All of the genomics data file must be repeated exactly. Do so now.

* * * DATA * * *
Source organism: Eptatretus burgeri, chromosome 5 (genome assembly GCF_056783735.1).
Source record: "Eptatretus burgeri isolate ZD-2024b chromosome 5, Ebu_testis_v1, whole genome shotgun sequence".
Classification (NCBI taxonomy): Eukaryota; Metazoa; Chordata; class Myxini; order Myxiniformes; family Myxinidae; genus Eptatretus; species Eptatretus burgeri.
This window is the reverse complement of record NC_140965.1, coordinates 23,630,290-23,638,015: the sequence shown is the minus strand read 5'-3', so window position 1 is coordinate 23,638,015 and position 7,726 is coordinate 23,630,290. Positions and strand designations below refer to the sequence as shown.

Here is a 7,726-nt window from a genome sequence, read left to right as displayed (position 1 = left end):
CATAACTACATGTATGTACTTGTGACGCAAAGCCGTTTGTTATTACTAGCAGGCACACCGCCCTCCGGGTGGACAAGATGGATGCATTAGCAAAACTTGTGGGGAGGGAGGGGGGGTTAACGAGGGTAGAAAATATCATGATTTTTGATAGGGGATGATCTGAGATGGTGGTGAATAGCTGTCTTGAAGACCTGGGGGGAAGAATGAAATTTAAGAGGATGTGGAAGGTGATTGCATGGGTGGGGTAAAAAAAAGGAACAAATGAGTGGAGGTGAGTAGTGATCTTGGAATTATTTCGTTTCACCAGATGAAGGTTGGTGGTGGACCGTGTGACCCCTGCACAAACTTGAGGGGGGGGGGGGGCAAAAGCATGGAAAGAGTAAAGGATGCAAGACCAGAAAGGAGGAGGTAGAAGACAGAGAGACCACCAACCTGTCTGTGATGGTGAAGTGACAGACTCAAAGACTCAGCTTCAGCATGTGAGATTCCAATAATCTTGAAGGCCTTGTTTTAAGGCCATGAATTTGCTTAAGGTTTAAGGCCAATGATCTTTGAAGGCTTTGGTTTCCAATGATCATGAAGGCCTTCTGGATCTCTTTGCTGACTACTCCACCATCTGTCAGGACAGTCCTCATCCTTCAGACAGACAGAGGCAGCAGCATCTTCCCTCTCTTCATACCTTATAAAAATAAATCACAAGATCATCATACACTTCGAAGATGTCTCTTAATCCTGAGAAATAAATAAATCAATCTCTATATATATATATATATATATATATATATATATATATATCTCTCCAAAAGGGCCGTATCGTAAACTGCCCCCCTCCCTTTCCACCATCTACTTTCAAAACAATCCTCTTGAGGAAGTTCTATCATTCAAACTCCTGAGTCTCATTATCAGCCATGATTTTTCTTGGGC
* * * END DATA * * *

Source organism: Eptatretus burgeri, chromosome 5 (genome assembly GCF_056783735.1).
Source record: "Eptatretus burgeri isolate ZD-2024b chromosome 5, Ebu_testis_v1, whole genome shotgun sequence".
Classification (NCBI taxonomy): Eukaryota; Metazoa; Chordata; class Myxini; order Myxiniformes; family Myxinidae; genus Eptatretus; species Eptatretus burgeri.
This window is the reverse complement of record NC_140965.1, coordinates 23,630,290-23,638,015: the sequence shown is the minus strand read 5'-3', so window position 1 is coordinate 23,638,015 and position 7,726 is coordinate 23,630,290. Positions and strand designations below refer to the sequence as shown.

Here is a 7,726-nt window from a genome sequence, read left to right as displayed (position 1 = left end):
CATAACTACATGTATGTACTTGTGACGCAAAGCCGTTTGTTATTACTAGCAGGCACACCGCCCTCCGGGTGGACAAGATGGATGCATTAGCAAAACTTGTGGGGAGGGAGGGGGGGTTAACGAGGGTAGAAAATATCATGATTTTTGATAGGGGATGATCTGAGATGGTGGTGAATAGCTGTCTTGAAGACCTGGGGGGAAGAATGAAATTTAAGAGGATGTGGAAGGTGATTGCATGGGTGGGGTAAAAAAAAGGAACAAATGAGTGGAGGTGAGTAGTGATCTTGGAATTATTTCGTTTCACCAGATGAAGGTTGGTGGTGGACCGTGTGACCCCTGCACAAACTTGAGGGGGGGGGGGGGCAAAAGCATGGAAAGAGTAAAGGATGCAAGACCAGAAAGGAGGAGGTAGAAGACAGAGAGACCACCAACCTGTCTGTGATGGTGAAGTGACAGACTCAAAGACTCAGCTTCAGCATGTGAGATTCCAATAATCTTGAAGGCCTTGTTTTAAGGCCATGAATTTGCTTAAGGTTTAAGGCCAATGATCTTTGAAGGCTTTGGTTTCCAATGATCATGAAGGCCTTCTGGATCTCTTTGCTGACTACTCCACCATCTGTCAGGACAGTCCTCATCCTTCAGACAGACAGAGGCAGCAGCATCTTCCCTCTCTTCATACCTTATAAAAATAAATCACAAGATCATCATACACTTCGAAGATGTCTCTTAATCCTGAGAAATAAATAAATCAATCTCTATATATATATATATATATATATATATATATATATATATCTCTCCAAAAGGGCCGTATCGTAAACTGCCCCCCTCCCTTTCCACCATCTACTTTCAAAACAATCCTCTTGAGGAAGTTCTATCATTCAAACTCCTGAGTCTCATTATCAGCCATGATTTTTCTTGGGC